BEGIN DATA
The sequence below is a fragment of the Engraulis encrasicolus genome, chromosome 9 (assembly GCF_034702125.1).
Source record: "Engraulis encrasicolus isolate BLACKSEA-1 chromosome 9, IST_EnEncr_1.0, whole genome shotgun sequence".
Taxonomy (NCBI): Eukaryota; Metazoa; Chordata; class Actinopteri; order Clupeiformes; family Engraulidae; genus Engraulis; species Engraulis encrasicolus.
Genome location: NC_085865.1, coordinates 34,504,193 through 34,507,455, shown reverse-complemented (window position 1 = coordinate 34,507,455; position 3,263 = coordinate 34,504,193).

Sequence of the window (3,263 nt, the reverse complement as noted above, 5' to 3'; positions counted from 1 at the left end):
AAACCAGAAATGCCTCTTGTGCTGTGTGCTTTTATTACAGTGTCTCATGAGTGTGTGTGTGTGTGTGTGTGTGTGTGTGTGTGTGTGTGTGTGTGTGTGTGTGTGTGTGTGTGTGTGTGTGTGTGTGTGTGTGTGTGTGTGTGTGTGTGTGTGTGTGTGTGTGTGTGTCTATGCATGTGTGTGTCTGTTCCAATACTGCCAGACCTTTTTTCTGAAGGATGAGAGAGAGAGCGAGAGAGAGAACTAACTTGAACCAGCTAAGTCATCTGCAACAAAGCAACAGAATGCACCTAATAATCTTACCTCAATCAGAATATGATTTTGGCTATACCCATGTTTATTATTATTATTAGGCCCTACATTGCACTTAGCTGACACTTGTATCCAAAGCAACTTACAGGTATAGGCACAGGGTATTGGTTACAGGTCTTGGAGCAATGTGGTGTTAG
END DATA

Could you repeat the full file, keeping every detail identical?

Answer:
The sequence below is a fragment of the Engraulis encrasicolus genome, chromosome 9 (assembly GCF_034702125.1).
Source record: "Engraulis encrasicolus isolate BLACKSEA-1 chromosome 9, IST_EnEncr_1.0, whole genome shotgun sequence".
Taxonomy (NCBI): Eukaryota; Metazoa; Chordata; class Actinopteri; order Clupeiformes; family Engraulidae; genus Engraulis; species Engraulis encrasicolus.
Genome location: NC_085865.1, coordinates 34,504,193 through 34,507,455, shown reverse-complemented (window position 1 = coordinate 34,507,455; position 3,263 = coordinate 34,504,193).

Sequence of the window (3,263 nt, the reverse complement as noted above, 5' to 3'; positions counted from 1 at the left end):
AAACCAGAAATGCCTCTTGTGCTGTGTGCTTTTATTACAGTGTCTCATGAGTGTGTGTGTGTGTGTGTGTGTGTGTGTGTGTGTGTGTGTGTGTGTGTGTGTGTGTGTGTGTGTGTGTGTGTGTGTGTGTGTGTGTGTGTGTGTGTGTGTGTGTGTGTGTGTGTGTGTCTATGCATGTGTGTGTCTGTTCCAATACTGCCAGACCTTTTTTCTGAAGGATGAGAGAGAGAGCGAGAGAGAGAACTAACTTGAACCAGCTAAGTCATCTGCAACAAAGCAACAGAATGCACCTAATAATCTTACCTCAATCAGAATATGATTTTGGCTATACCCATGTTTATTATTATTATTAGGCCCTACATTGCACTTAGCTGACACTTGTATCCAAAGCAACTTACAGGTATAGGCACAGGGTATTGGTTACAGGTCTTGGAGCAATGTGGTGTTAG